In my previous three posts (“Greek Vocabulary – Definitions“, “Greek Vocabulary – Glosses“, and “Greek Vocabulary – Referents“), I discussed the differences between definitions, glosses, and referents. If someone is learning Greek vocabulary (or the vocabulary of any new language), it is important for that person to understand the difference in these terms.
Our goal is to translate/interpret the New Testament Greek text in a manner that our translation/understanding matches as close as possible to the author’s intentions. Yes, I understand that we will never know exactly what the author’s intended meaning was. However, there are certainly tools and methods that can help us approach the author’s meaning.
A Greek term’s definitions can help us limit the possible meanings, but the definitions alone cannot tell us what a word or phrase means. Similarly, a gloss simply gives us a possible (or several possible) English words that overlap in meanings in some contexts. However, glosses often add ambiguity instead of helping fine tune the meaning of a word in context.
Thus, I concluded that we should seek the referents for a Greek word or phrase, and translate/interpret in such a way that the referent is clearly communicated. Let’s look at some examples with the Greek term á¼ÎºÎºÎ»Î·ÏƒÎ¹Î± (ekklÄ“sia).
We have already looked at the three usages of á¼ÎºÎºÎ»Î·ÏƒÎ¹Î± (ekklÄ“sia) in Acts 19:32, Acts 19:39, and Acts 19:41. (For the context, see Acts 19:29-41.) From the context, it is clear that the use of á¼ÎºÎºÎ»Î·ÏƒÎ¹Î± (ekklÄ“sia) in Acts 19:32 and Acts 19:41 refer to the same group that was filled with confusion and rushed into the theater in Acts 19:29, and it refers to the same “crowd” that Paul wish to see in Acts 19:30. Thus, if we want to make sure that people understand the common references, we could translate á¼ÎºÎºÎ»Î·ÏƒÎ¹Î± (ekklÄ“sia) in the same way that we translate “crowd” in Acts 19:30.
However, from the near context, it is also clear that the use of the term á¼ÎºÎºÎ»Î·ÏƒÎ¹Î± (ekklÄ“sia) in Acts 19:39 refers to a different group. We would have to know the historical and even governmental background to identify the group in Acts 19:39, but we could probably interpret this usage as “governmental body” or even “legislative body” or “regular assembly” (which is how the ESV translates it).
Most of the usages of á¼ÎºÎºÎ»Î·ÏƒÎ¹Î± (ekklÄ“sia) in the New Testament are similar to the one found in 1 Corinthians 1:2. (I’ll use 1 Corinthians as a test case.) In this instance, the author makes the referent to the term clear by using modifiers like “of God”, “in Corinth”, “sanctified in Christ Jesus”, and “called to be saints”. These phrases tell us that Paul is not addressing any group or assembly, but all the followers of Jesus Christ who live in Corinth.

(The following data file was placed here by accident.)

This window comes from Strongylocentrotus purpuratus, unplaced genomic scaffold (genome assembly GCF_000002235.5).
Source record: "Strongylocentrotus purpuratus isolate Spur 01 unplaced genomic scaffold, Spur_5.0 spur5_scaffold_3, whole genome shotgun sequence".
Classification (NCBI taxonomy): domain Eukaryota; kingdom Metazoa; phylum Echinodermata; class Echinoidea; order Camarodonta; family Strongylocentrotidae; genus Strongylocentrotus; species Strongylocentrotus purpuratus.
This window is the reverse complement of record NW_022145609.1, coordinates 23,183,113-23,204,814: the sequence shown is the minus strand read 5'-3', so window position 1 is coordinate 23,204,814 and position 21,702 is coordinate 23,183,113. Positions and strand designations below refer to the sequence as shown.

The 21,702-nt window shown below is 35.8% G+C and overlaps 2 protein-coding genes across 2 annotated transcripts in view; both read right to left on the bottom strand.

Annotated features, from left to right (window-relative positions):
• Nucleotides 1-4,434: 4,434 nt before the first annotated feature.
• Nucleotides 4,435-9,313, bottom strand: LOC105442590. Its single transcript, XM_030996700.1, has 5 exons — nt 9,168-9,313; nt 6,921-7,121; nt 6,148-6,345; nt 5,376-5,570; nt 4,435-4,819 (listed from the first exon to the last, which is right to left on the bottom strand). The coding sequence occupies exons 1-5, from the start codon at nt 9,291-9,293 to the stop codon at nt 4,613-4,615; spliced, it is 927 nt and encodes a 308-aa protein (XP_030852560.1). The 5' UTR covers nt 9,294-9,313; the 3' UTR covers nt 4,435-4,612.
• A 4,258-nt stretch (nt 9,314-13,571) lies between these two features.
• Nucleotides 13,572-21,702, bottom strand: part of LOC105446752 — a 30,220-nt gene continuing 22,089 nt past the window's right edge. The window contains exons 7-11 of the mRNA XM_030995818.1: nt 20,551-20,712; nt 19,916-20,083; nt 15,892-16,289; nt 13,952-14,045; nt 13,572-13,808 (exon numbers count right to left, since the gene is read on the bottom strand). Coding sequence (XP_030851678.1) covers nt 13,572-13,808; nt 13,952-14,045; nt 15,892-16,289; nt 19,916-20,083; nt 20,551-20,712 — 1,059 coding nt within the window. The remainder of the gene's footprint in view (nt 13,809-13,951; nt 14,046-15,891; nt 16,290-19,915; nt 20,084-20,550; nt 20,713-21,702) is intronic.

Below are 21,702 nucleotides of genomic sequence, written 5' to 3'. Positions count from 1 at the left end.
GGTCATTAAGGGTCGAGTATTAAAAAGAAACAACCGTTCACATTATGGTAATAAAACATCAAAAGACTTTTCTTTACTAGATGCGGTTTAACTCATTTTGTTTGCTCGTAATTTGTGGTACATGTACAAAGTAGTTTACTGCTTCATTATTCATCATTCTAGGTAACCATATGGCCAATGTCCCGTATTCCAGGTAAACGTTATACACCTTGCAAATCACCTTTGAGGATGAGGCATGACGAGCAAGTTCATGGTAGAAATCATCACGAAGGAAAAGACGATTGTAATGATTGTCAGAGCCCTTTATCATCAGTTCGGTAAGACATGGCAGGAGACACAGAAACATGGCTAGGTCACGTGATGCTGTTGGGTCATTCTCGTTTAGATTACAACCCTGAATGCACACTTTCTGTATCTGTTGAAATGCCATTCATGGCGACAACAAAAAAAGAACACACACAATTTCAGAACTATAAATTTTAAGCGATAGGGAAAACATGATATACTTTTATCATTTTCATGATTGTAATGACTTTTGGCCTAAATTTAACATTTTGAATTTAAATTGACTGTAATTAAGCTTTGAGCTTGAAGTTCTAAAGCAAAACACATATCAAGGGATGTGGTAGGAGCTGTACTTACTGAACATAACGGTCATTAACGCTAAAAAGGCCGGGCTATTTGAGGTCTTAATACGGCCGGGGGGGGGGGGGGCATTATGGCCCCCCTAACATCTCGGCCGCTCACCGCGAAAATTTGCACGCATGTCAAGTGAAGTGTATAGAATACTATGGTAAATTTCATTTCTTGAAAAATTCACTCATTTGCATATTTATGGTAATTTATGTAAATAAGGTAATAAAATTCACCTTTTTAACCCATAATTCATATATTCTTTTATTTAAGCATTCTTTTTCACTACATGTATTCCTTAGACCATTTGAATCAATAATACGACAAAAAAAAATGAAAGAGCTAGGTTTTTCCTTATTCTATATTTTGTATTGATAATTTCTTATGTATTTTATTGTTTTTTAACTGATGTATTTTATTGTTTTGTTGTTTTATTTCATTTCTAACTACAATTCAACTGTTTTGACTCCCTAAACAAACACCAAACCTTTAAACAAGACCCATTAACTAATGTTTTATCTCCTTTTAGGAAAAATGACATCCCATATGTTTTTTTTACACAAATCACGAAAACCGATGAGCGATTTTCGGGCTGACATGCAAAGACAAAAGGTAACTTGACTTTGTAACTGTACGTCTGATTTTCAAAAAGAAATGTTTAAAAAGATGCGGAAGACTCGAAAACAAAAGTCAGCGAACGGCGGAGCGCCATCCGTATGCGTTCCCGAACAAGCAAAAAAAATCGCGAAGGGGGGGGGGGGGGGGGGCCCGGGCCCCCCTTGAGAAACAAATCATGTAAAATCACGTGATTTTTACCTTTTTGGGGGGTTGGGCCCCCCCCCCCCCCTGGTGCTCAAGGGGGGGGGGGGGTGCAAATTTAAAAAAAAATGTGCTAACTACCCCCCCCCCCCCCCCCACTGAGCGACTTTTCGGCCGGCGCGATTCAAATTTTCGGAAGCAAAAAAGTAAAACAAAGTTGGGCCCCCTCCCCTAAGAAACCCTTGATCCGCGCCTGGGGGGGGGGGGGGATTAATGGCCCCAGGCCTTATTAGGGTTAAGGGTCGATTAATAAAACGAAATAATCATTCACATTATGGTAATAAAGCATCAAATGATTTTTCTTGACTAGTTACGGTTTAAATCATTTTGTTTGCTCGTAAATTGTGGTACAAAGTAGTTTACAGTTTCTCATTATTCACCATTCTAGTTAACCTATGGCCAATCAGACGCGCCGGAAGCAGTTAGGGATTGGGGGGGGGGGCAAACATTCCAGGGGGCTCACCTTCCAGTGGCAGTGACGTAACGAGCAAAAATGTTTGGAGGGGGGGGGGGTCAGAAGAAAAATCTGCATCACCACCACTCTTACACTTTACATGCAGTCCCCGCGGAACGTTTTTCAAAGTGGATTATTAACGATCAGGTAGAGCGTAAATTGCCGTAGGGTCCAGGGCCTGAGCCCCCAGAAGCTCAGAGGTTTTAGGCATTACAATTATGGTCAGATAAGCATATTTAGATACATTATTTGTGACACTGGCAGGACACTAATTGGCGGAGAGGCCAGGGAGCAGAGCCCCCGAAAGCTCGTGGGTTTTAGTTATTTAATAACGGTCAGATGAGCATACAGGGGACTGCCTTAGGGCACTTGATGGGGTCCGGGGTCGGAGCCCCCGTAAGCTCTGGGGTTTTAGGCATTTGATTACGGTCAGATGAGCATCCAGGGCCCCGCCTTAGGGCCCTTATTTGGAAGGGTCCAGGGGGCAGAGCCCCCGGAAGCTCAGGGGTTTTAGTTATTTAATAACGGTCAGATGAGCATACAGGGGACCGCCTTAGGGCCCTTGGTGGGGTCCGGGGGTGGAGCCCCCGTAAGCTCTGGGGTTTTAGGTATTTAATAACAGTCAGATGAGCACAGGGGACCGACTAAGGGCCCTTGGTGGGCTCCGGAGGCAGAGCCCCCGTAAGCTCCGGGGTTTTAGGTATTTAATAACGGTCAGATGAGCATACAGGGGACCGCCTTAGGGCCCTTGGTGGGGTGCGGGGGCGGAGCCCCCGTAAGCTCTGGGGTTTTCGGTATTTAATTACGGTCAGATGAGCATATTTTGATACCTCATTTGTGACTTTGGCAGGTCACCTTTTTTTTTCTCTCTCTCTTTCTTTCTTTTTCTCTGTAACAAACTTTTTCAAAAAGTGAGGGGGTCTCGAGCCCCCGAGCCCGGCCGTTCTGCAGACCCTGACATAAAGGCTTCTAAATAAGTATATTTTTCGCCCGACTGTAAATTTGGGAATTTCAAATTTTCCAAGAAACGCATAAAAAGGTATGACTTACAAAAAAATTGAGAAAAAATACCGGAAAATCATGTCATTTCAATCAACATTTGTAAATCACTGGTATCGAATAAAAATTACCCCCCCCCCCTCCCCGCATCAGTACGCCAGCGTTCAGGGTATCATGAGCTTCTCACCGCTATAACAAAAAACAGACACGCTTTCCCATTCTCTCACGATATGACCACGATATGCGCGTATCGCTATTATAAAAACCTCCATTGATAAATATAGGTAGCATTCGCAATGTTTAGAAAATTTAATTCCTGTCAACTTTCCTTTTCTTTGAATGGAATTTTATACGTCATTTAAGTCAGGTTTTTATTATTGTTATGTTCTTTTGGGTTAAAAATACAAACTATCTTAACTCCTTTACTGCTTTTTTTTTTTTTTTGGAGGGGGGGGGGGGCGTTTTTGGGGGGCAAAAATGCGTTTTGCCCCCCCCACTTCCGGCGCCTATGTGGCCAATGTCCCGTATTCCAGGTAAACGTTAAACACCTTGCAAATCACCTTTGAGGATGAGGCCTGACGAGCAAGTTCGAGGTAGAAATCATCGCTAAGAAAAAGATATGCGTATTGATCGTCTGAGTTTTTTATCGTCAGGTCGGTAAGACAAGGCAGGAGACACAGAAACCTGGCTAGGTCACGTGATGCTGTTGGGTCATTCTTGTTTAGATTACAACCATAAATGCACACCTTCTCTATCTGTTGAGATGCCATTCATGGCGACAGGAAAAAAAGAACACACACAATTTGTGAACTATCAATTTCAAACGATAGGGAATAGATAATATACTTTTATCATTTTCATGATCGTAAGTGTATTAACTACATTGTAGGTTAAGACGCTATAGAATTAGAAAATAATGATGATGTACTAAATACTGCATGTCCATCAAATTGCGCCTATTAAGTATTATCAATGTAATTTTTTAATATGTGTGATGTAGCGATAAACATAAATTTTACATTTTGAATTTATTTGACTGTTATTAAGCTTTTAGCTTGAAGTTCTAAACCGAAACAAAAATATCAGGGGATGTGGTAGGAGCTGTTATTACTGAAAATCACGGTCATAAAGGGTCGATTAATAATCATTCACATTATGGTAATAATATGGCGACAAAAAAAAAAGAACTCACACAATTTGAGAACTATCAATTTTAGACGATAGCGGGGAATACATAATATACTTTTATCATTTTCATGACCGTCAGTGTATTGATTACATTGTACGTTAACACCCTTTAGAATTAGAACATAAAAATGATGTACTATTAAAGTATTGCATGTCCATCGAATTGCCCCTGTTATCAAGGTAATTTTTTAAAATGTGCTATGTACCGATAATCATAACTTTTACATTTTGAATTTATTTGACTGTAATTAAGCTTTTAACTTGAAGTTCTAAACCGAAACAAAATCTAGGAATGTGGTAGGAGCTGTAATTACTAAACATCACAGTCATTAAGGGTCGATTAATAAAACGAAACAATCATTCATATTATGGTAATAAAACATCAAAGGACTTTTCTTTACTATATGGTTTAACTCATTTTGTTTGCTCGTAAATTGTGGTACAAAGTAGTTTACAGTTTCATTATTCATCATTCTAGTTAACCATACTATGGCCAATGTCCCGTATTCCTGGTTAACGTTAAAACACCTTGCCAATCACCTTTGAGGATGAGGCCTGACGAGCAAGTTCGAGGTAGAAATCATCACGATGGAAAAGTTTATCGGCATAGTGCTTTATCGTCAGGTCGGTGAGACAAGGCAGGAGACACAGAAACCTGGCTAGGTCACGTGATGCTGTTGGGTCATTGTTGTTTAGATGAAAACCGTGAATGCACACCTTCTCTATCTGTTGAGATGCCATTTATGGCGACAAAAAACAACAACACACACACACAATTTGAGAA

The question is, unless specified in context, is there any reason to understand á¼ÎºÎºÎ»Î·ÏƒÎ¹Î± (ekklÄ“sia) in any other way in the same letter (that is, once the author has defined what he means by the term). For example, in 1 Corinthians 4:17, the author makes it clear that he is referring to a different group (although that group may include the previous group). Similar arguments could be made for the usages of á¼ÎºÎºÎ»Î·ÏƒÎ¹Î± (ekklÄ“sia) in 1 Corinthians 7:17, 1 Corinthians 11:16, 1 Corinthians 14:33-34, 1 Corinthians 16:1, and 1 Corinthians 16:19.
But, what about the usages of á¼ÎºÎºÎ»Î·ÏƒÎ¹Î± (ekklÄ“sia) in other passages in 1 Corinthians 6:4, 1 Corinthians 10:32, 1 Corinthians 11:18, 1 Corinthians 11:22, 1 Corinthians 12:28, 1 Corinthians 14:4-5, 1 Corinthians 14:12, 1 Corinthians 14:19, 1 Corinthians 14:23, 1 Corinthians 14:28. Is there any reason to find a different referent in these verses than the referent described specifically in 1 Corinthians 1:2?
Of course, once we determine referents in the various usages of á¼ÎºÎºÎ»Î·ÏƒÎ¹Î± (ekklÄ“sia) in 1 Corinthians, we then have one more important step… apply that referent to today. For example, if we determine that á¼ÎºÎºÎ»Î·ÏƒÎ¹Î± (ekklÄ“sia) refers to all the believers in a certain city, is it then valid to apply that passage to a subgroup of all the believers in a city today?
Obviously, there is much work left. But, notice what has changed… by beginning our interpretation by determining the referent for each use of á¼ÎºÎºÎ»Î·ÏƒÎ¹Î± (ekklÄ“sia), we are no longer arguing or considering the various meanings of the English term “church.”